Epilog customers: a software tease

Here at CCL-Forensics, we like to tease our software customers from time to time with the promise of future goodies.

The R&D team has been beavering away on a number of projects recently, including making improvements and adjustments to our existing software.

Our epilog users will doubtless be excited to learn that version 1.1 is nearly ready for release. It’s being beta-tested as you read this, so it should soon be winging its way to existing users as a free upgrade, and will be available for new users to purchase.

So what’s new?

Well, first off: epilog 1.1 includes a database rebuilder. For analysts with tools and scripts designed only to operate on live data, this will be a sanity saver. It’s an integrated solution for rebuilding recovered records into a copy of the live database, enabling deleted data to be parsed or processed.

It also allows the user to choose whether to include the current live records, options to disable triggers and remove constraints from the database schema to tailor the rebuilding.

We’ve been keeping up with new developments in the world of SQLite. Version 3.7 of the SQLite library introduced a new journal format called “Write Ahead Log” or WAL. The new version of epilog will permit WAL file parsing. It differs from the traditional journal mechanism in that it writes new data into a separate file when specifically asked to by the database engine, rather than backing up data to a rollback journal.

In epilog 1.1 the requirement for an “associated database” when conducting a raw data or disk image search has been removed, and instead the user can provide the database page seize and text encoding manually (the option to use an associated database is still available for when it’s more convenient). There are also extra options for improving results when reading from raw dumps from flash chips.

Epilog 1.1 will now mark in grey records that have been recovered but which are truncated; this allows the user to make more informed decisions about the data. We’ve also improved the signature search algorithm to remove the need for “in the case of multiple concurrent deletion” signatures.

New export modes have been added, allowing users to output to a flat tab separated values (tsv) file. The “INSERT export” has been overhauled to make it more convenient to use.

And finally, what was formerly the “Table Analysis” feature has been upgraded to “Database and Table Details” and now reports further information regarding the database structure and parameters.

So, we’ve been pretty busy working on epilog and have taken on board the feedback we’ve received. We’re always happy to receive comments and suggestions, so please feel free to get in touch either by leaving a comment below, or emailing epilog@ccl-forensics.com.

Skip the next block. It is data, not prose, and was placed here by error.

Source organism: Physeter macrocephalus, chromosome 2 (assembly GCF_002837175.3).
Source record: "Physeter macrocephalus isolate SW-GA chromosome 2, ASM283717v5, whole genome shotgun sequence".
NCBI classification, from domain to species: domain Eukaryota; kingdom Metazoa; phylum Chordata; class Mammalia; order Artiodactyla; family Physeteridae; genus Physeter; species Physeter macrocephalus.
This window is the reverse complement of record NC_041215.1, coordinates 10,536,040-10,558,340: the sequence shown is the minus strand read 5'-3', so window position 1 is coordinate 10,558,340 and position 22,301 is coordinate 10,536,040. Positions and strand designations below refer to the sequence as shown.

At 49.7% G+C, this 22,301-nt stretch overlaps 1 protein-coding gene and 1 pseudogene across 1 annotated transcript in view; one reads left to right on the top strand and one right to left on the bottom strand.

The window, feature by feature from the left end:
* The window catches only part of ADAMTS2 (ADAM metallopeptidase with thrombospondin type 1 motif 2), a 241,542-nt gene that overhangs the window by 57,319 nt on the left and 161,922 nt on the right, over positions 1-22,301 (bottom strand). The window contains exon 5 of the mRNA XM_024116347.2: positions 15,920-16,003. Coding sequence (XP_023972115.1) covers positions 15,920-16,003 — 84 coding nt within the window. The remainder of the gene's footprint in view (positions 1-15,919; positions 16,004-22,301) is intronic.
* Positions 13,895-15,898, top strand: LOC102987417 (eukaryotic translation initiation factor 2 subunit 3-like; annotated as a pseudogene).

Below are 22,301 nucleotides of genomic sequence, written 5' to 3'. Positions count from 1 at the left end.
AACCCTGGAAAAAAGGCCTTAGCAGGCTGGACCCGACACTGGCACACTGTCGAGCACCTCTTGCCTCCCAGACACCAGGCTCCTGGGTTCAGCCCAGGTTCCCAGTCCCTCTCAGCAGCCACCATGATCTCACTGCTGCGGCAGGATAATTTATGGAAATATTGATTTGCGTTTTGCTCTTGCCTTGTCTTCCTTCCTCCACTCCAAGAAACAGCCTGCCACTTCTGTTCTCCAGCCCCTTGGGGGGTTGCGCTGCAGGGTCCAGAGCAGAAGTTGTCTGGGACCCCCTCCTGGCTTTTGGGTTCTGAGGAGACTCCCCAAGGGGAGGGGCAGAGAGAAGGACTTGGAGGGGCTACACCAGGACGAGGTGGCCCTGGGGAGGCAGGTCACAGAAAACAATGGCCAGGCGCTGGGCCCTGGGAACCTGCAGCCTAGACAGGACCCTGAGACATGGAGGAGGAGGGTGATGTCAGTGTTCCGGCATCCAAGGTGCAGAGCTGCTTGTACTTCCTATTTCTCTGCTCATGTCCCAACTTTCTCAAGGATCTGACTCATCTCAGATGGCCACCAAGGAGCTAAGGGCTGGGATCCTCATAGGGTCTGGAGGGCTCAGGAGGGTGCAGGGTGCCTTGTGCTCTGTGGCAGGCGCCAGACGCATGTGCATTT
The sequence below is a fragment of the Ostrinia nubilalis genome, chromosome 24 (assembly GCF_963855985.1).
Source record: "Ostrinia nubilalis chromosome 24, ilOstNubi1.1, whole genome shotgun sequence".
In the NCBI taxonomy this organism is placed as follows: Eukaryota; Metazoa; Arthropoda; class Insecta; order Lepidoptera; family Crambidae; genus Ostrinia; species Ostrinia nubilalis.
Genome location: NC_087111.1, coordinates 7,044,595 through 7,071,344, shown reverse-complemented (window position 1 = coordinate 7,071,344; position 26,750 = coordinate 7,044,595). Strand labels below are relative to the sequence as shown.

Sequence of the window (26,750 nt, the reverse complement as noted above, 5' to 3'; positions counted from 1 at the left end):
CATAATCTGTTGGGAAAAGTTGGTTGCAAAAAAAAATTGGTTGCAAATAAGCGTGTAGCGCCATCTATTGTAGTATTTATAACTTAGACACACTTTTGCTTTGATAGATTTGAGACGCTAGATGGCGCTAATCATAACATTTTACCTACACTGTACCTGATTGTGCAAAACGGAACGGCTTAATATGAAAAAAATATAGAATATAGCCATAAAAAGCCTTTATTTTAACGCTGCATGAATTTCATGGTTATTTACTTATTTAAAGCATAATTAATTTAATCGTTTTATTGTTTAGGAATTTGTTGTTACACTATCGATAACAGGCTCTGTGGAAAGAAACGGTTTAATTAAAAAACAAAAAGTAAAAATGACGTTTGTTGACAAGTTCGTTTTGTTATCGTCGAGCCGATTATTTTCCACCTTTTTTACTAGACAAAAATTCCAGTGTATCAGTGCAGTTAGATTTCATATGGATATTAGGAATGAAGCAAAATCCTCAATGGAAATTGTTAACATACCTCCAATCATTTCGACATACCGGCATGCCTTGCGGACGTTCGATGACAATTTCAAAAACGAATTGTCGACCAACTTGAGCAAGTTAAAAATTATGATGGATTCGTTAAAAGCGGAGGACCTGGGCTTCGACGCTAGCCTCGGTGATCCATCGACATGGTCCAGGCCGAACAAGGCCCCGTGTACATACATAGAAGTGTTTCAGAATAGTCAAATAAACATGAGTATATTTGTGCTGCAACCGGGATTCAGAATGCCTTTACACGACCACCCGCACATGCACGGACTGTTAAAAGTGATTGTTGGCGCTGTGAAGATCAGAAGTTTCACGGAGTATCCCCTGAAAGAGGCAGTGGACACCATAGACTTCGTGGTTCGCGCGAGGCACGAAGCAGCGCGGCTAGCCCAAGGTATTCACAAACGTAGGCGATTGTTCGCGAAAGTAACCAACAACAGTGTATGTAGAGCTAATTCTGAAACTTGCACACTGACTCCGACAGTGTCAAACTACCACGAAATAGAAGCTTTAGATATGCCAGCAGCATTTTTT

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Forensic software tools – get ‘em while they’re hot, they’re lovely!

The R&D team at CCL-Forensics are a busy bunch. Over the past couple of years, they’ve developed a number of forensic software tools to examine the evidence that standard tools can’t reach.

Here’s a quick overview of what’s on offer. Follow the links to find out more, or give us a shout by phone (01789 261200) or email (info@ccl-forensics.com) – we’re always happy to talk geek with like-minded practitioners.

epilog allows investigators to recover deleted data from SQLite databases, a widely-used format in many devices including mobile phones, computers and SatNavs). Many off-the-shelf tools will only allow you to view live records.

PIP is our XML and plist parsing tool. It allows investigators to present often-complex data from XML files quickly, efficiently, and in a user-friendly format. Apple’s property list files – both XML and binary formats – present no obstacle to PIP at all.

dunk! is a splendidly-named tool for digging around in cookies. Unlike standard tools, it analyses known cookie types to uncover potential new evidence and help give context to other browser artefacts. This includes showing the path the user took to arrive at a particular webpage by parsing Google Analytics cookies, revealing a wealth of information previously unavailable to practitioners.

rubus  is FREE! We like to give a little love back to the community, so with this in mind, we made our BlackBerry backup deconstruction tool available. Not having found a tool that would do the job, we made our own – enabling analysts to reverse engineer BlackBerry backup data stored in .ipd files.

The tools all went through beta-testing first, and were pronounced ready to unleash upon the world. Since then, they’ve been subject to an introductory pricing period, and have been bought and used successfully around the world.

Now that we’re confident in the tools we’ve developed, we’re also confident in their value to our customers. So with that in mind, if you haven’t bought the tools already, you may want to think about doing so! The introductory pricing period finishes at the end of March – and although they’ll still be extremely good value for money, they will be a little more expensive.

We’ve had useful feedback from our customers in the past, which has helped us to further develop our tools, and we always welcome comments and suggestions on our software. Feel free to comment below, or get in touch with us in more traditional ways!